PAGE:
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The artist’s life’s work is a call to connection. It’s a call to connection with nature – the matrix from which we are born, which sustains us while we are alive, and to which we return when we die. It’s a call to incite conscientious creative interaction with our environment. It’s a call to connection with us – with ourselves, with each other, and with the larger world surrounding us.
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These images function simultaneously as windows onto exterior landscapes and mirrors into interior landscapes. Pointing beyond objectivity and subjectivity towards intersubjectivity, it reveals how deeply involved we are in our experiences of the world. This work presents a series of invitations to look, to look again, and to look at looking.”
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Landscapes Within is a catalog for a traveling exhibit.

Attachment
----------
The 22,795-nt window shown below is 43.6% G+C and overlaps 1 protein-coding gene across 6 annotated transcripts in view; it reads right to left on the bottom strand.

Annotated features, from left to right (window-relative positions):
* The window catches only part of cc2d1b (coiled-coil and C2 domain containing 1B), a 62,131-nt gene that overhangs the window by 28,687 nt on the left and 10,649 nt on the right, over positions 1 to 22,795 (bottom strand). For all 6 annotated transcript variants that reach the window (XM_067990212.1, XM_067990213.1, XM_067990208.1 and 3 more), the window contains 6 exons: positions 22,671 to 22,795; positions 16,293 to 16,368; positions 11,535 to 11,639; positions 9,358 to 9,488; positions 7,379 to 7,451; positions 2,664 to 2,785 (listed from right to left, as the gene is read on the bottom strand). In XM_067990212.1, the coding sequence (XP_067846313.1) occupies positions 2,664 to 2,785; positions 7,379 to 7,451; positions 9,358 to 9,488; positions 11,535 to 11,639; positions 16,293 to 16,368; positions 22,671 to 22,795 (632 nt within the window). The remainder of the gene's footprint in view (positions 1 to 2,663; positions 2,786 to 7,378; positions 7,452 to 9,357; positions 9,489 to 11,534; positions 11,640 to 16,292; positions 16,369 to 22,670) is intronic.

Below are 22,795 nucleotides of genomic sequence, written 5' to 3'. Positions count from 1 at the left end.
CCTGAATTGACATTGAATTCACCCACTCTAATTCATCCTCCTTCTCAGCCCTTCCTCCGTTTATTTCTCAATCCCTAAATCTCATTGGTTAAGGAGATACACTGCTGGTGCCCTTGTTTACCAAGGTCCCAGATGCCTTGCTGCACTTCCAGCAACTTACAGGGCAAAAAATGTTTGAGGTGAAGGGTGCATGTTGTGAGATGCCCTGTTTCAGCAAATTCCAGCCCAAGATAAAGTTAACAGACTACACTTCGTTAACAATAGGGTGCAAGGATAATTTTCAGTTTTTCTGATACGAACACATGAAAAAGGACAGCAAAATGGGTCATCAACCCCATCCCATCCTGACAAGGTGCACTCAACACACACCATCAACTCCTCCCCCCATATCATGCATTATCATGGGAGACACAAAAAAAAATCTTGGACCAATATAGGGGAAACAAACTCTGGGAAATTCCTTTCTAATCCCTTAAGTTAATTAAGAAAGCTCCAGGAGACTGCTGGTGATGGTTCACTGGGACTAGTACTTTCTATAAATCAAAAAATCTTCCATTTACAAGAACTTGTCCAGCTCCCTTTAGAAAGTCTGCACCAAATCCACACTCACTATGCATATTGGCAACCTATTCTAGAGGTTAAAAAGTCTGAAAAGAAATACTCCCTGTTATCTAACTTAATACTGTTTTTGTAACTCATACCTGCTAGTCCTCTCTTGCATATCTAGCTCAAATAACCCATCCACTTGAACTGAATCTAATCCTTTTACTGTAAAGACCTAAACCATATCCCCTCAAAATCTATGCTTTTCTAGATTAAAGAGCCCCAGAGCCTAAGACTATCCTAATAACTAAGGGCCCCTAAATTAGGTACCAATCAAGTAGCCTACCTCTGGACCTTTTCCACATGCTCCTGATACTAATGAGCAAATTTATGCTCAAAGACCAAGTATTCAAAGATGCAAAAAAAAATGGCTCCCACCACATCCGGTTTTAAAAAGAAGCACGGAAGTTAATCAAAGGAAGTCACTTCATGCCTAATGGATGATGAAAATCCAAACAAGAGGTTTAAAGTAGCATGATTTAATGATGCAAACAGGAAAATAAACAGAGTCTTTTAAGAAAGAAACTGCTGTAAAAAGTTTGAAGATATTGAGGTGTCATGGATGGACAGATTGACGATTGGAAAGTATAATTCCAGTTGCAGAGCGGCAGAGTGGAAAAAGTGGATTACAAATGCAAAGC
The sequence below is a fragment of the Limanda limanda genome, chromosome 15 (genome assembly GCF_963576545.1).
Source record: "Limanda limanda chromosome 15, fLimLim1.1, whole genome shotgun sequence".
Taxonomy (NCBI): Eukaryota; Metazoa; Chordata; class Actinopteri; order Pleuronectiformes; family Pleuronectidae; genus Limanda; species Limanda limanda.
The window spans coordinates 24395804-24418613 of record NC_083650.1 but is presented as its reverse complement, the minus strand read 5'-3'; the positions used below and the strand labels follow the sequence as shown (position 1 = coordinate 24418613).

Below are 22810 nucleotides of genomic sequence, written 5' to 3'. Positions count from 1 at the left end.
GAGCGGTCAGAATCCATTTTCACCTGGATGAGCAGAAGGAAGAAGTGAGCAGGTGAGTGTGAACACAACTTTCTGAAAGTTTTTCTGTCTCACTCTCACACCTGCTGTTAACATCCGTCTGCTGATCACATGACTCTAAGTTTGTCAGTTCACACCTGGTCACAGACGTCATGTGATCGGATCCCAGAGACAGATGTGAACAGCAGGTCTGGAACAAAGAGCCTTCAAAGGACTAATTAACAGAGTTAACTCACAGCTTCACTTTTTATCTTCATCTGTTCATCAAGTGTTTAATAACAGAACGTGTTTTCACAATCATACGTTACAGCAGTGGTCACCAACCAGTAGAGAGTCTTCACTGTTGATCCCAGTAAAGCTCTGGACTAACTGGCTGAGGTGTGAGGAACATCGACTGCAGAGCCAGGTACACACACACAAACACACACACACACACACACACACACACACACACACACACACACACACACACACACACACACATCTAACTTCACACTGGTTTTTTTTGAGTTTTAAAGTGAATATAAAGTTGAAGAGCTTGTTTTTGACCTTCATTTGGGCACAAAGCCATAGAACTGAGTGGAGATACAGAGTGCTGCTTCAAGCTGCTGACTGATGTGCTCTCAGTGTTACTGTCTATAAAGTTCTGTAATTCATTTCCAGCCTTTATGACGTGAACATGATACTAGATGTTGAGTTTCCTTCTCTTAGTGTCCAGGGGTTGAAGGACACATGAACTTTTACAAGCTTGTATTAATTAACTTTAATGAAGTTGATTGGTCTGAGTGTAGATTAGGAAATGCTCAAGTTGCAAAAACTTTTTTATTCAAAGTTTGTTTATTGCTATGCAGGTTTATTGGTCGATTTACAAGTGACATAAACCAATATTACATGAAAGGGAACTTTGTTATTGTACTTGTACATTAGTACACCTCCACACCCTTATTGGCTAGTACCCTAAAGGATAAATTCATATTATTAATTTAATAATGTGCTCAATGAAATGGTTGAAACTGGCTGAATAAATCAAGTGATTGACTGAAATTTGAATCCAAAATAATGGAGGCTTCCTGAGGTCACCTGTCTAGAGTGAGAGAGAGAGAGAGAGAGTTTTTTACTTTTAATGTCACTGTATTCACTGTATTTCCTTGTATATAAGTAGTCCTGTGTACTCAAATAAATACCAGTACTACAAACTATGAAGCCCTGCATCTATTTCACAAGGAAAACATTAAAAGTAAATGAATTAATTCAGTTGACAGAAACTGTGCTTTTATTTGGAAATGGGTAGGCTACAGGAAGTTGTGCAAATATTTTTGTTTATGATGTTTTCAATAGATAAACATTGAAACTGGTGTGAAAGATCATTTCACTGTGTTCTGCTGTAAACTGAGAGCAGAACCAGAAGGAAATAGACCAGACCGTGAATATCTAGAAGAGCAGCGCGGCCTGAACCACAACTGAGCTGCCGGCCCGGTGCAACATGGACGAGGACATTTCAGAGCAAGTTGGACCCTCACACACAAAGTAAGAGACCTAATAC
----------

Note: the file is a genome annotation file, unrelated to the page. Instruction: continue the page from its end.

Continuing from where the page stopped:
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Find more information about traveling exhibits here.

 

Now you can seamlessly flow the photos you edit in Lightroom 3 straight into your Blurb Bookify™ books with our new Lightroom plug-in.

Here’s how simple it is.

- Flow edited Lightroom images into Bookify™ (online).

- Choose your book’s layout and style from within Lightroom.

- Stream photo captions automatically into your book’s text boxes.

- Automatically capture file data for the images in your book.

Blurb’s BookSmart is also coming soon to Lightroom.

Find out more about Bookify.

Read more with my Bookmaking online resources.

Blurb recently updated their free bookmaking software BookSmart (3.0).

New feature highlights include …

Change book sizes automatically with one click, making it smaller or larger.

Create two-page spreads automatically.